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My name is Liz. I need direction. I overuse commas. My house is a mess, my hair needs a trim and I have no marketable skills: It’s fun here, you’ll see!

Got a question, comment, proposal of marriage? Great! Email me at liz@theproductivecough.com

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Got a question, comment, proposal of marriage? Great! Email me at liz@theproductivecough.com

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February 26th, 2010

Off The Grid

For those of you who don’t know, I have a new job. I’m working on a pilot with some of my old “ER” pals, as well as some new folk. At this job, I share a small office and field calls and set up meetings and do all sorts of other assistant-y tasks.

Yesterday, a crazy man arrived to deliver a package. He looks to be in his late 30s and was wearing a large, grimy sweatshirt and some fabulous, giant glasses that screamed 1980s Repeat Sex Offender. Honestly, when he walked in, I was afraid to take the package he was holding because the only possibilities I saw were that a) it was a bomb or b) it contained the mangled phalanges of someone I hold dear.

As my officemate signed for the package, the man told us, “You know, I’m gonna be famous soon.” The way I see it, there are several kinds of fame. I just assumed, by the way he looked at us and said “soon,” that he meant the bad kind of fame. The “Kenmore Freezer Full of Heads” kind of fame. So I was relieved when he said, “I’m a comedian.”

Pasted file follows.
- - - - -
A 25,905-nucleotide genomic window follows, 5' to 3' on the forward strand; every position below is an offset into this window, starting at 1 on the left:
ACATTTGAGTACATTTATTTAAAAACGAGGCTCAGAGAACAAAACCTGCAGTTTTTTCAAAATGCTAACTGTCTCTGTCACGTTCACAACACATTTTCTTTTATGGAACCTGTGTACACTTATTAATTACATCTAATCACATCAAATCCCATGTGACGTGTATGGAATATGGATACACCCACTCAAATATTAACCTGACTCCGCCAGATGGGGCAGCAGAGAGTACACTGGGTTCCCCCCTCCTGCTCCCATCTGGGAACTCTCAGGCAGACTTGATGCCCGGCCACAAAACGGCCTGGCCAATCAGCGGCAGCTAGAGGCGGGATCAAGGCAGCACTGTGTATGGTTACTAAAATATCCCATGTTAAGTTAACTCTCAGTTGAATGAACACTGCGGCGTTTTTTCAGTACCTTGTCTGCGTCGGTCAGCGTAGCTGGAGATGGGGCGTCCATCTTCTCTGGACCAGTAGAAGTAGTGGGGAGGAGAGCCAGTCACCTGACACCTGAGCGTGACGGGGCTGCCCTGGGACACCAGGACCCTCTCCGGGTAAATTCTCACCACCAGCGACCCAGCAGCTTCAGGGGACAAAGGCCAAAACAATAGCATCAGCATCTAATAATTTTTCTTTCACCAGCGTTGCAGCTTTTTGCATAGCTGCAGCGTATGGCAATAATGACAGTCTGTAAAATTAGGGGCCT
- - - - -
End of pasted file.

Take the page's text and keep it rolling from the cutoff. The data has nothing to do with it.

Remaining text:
But that high quickly wore off when he went on to explain: “I do sound effects that no one else does.”

“Oh,” I said, nodding. “Sounds great!” I clicked my mouse a few times and frowned at my monitor in an effort to look busy.

“But first,” he announced, “I’m going to move to Illinois.” This was because the houses were cheap, he told me. Then we played a fun little game where he stared at me over the top of his Rapist Glasses until I correctly guessed the asking price that the real estate agent had quoted him for a house in Southern Illinois. (Correct Answer: $30,000.)

He wanted to share some of his fame-worthy noises with us. I put my finger to my lips to indicate the need for quiet and said, “People are on the phone, so we have to keep it down.” I should not have said that because he leaned in about 9 centimeters from my head to give his performance.

And guess what? He can do the sound of a dog squeaky toy. He can do the sound of “the ice cream man.” Here’s the thing: They sound the same. Both were sort of melted, low hooting noises. Alright, I’ll be fair. There were some minor differences. For instance, his “dog squeaky toy” was not unlike one of those mournful sounds the bonobos make when they are in the zoo alone at night, thinking of the jungle, while the “ice cream man” sounded exactly like what I imagine it would sound like if you were to murder an owl. Which is a sound I do not recall from childhood.

Both were followed by a hearty round of snort-laughter. I don’t know if that was part of it or not. I didn’t ask.

Paul calls these kinds of people “off the grid.” When I told him about the messenger, he said, “You’re always wondering if those guys are gonna try something if they’re that off the grid. What if they have a gun or bite you?”

I told him I was more worried about him leaving a lasting odor.

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